• Rep. King, CBP commissioner, Nassau County executive discuss borders

    A high-level meeting took place in Mineola, Long Island, earlier this week between among Representative Pete King, chairman of the House Committee on Homeland Security, Alan Bersin, commissioner, U.S. Customs & Border Protection, Edward Mangano, Nassau County executive; a spokesperson said the meeting was about the Federal government’s efforts to make U.S. borders safe while working to promote commerce and trade

  • Texas to pass tougher immigration laws

    Texas is the latest state to join the ranks of state legislatures across the United States seeking to pass tougher immigration laws; the proposed bill is less strict than the many Arizona-style laws that are making its way through other states, but critics say that the bill will encourage racial profiling, take valuable resources from critical police work, and give rogue agents free reign to harass immigrants; supporters disagree as the bill eschews the more controversial provisions of the Arizona law by not requiring police officers to inquire about immigration status; the bill would also eliminate “sanctuary cities” and allow officers to maintain records and help federal authorities enforce immigration laws

  • Stephanie Rowe: 100 percent secure air travel not possible

    Stephanie Rowe, CEO of NEXT, LLC and former assistant administrator for Transportation Threat Assessment and Credentialing (TTAC) at the Transportation Security Administration (TSA), was interviewed by Homeland Security NewsWire’s executive editor, Eugene Chow; Rowe discusses the impossibility of a 100 percent secure system, the need for a real dialogue on security with an understanding of risk management, and the challenges of implementing large technological projects across the government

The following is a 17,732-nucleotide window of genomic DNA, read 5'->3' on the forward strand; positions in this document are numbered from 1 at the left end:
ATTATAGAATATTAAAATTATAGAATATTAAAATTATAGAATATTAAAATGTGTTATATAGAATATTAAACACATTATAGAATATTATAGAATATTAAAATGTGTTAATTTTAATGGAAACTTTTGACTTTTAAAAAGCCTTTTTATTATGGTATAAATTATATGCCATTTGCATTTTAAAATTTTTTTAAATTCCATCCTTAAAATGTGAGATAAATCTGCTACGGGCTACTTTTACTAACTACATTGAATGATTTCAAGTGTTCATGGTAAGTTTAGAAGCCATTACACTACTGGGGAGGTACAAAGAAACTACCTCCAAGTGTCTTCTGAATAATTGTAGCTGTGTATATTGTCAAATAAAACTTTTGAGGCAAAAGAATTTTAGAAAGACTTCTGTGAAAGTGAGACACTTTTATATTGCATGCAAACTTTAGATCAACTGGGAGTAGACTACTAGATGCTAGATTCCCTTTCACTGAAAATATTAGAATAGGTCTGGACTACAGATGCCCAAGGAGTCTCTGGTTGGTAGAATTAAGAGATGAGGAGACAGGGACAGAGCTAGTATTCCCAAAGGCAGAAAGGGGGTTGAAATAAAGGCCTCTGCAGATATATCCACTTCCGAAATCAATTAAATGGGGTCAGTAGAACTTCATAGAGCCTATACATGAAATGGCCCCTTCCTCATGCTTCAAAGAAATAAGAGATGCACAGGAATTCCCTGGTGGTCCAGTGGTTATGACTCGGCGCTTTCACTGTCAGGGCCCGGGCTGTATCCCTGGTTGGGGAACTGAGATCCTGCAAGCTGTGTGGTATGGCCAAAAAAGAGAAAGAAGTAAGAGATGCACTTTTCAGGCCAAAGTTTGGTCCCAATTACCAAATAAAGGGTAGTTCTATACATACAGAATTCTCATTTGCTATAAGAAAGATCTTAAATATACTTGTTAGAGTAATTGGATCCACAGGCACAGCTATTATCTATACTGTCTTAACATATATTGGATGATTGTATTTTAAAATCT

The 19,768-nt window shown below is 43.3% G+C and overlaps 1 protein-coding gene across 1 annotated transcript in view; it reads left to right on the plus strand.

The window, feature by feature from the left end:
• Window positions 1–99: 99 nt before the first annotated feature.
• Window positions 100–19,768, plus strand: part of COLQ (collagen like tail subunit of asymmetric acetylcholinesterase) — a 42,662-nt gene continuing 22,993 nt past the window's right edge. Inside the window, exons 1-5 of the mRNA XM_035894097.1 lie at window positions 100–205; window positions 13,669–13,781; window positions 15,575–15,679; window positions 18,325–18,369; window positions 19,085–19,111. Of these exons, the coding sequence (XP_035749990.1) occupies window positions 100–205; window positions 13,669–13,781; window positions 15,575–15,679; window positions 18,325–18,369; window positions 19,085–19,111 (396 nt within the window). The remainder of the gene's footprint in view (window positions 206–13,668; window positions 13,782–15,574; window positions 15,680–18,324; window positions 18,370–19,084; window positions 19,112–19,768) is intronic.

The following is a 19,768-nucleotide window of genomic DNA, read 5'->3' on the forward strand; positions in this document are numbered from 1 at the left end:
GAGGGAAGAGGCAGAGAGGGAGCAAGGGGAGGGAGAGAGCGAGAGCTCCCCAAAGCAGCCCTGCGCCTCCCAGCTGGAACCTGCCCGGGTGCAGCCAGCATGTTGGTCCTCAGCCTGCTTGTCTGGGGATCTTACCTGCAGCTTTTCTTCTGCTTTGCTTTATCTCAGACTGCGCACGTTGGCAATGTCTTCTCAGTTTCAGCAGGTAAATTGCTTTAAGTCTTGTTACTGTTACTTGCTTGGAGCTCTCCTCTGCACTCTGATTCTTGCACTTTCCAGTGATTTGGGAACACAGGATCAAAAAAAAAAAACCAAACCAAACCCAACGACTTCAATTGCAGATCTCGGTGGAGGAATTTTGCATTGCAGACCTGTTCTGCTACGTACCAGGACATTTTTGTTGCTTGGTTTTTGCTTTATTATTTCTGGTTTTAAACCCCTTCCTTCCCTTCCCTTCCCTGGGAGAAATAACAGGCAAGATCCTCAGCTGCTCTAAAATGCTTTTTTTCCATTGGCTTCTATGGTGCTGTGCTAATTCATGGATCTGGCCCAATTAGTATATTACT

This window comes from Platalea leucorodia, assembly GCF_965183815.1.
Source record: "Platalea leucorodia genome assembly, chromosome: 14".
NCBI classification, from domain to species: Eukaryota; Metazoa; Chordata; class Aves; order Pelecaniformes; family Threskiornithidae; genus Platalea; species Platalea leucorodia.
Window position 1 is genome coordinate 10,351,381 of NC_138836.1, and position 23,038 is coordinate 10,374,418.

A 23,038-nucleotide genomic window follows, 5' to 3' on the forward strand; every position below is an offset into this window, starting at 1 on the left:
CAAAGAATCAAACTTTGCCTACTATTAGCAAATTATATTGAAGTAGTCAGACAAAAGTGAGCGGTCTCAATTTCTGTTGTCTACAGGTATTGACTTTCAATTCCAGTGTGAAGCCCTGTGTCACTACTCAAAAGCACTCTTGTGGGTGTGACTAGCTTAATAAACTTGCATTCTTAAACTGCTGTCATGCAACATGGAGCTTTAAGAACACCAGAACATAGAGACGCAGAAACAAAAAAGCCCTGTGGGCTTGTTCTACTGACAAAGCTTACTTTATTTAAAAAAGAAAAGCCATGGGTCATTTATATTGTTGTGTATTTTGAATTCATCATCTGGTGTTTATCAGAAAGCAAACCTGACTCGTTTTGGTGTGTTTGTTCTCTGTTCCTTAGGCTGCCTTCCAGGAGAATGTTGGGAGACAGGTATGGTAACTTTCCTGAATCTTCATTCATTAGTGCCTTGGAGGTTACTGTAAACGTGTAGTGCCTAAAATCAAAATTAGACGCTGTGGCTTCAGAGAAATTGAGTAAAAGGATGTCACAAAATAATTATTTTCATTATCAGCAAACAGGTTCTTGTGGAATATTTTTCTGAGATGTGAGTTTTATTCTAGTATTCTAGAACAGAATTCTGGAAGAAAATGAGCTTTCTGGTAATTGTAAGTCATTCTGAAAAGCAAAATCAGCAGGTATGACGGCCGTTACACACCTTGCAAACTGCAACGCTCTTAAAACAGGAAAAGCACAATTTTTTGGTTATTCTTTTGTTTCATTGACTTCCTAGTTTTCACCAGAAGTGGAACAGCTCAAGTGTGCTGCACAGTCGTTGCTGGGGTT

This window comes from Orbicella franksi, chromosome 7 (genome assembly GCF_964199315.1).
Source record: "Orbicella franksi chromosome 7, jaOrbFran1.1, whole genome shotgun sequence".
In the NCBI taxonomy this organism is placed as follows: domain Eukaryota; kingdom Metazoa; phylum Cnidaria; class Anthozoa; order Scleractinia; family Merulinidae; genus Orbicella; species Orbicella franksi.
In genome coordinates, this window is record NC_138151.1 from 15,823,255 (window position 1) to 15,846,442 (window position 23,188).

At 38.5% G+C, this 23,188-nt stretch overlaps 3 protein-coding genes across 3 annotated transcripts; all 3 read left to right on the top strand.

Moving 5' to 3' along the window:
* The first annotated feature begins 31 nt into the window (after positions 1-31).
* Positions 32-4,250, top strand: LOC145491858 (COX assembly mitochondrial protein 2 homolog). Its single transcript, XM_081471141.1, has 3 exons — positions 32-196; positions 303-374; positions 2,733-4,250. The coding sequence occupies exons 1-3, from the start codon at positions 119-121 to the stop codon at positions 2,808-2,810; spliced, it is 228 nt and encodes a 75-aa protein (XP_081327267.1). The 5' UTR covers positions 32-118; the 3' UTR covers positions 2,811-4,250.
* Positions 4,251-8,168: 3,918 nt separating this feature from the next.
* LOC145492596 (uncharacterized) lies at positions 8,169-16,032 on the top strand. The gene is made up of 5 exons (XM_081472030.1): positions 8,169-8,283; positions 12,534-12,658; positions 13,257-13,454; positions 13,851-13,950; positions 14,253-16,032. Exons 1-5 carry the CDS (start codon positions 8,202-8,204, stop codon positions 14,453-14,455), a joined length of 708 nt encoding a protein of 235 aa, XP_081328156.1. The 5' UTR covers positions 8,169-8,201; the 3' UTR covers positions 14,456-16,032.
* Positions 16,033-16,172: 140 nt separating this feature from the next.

• ICE dive unit targets drug smuggling containers

    The intense law enforcement focus on drug trafficking through Mexico could push some cocaine smuggling operations to U.S. coasts and ports; in an effort to prevent another era of “cocaine cowboys” in Miami, circa the 1980s, U.S. officials are not leaving the security of ports and international maritime shipments to chance; “If you cut off one way for drugs to get in, they will find another way,” one ICE agent said

  • ICE: Secure Communities program not optional

    The immigration enforcement program known as Secure Communities (SC) has come under fire by cities refusing to participate in the voluntary submission of criminal suspects’ fingerprints; the Obama administration has made it so that cities no longer have a choice but to concede to the program’s new guidelines

  • Border funding causes Napolitano's metaphorical whiplash

    In a major shift from the $600 million emergency supplemental fund approved by congress and signed by President Obama last year, the Obama administration’s fiscal 2012 budget will not seek big funding increases for border security, and may actually decrease funding in some areas

  • Critics call for end of physical border wall program along southern border

    Given the current congressional economic climate with politicians on both sides of the aisle looking to cut programs and reduce the deficit, various groups are calling for the cancellation of the physical border wall along the U.S.-Mexico border; critics cite the wall’s high costs, detrimental environmental impact, and inability to stop people from crossing the border as reasons to end the program; so far the government has spent $2.6 billion to build 650 miles of fence and would cost $6.5 billion over the next twenty years to maintain it; a recent YouTube video showed two women climbing the fence in less than twenty seconds; environmentalists say the walls have “severely affected rivers, streams, and wetlands”

  • A city divided by DHS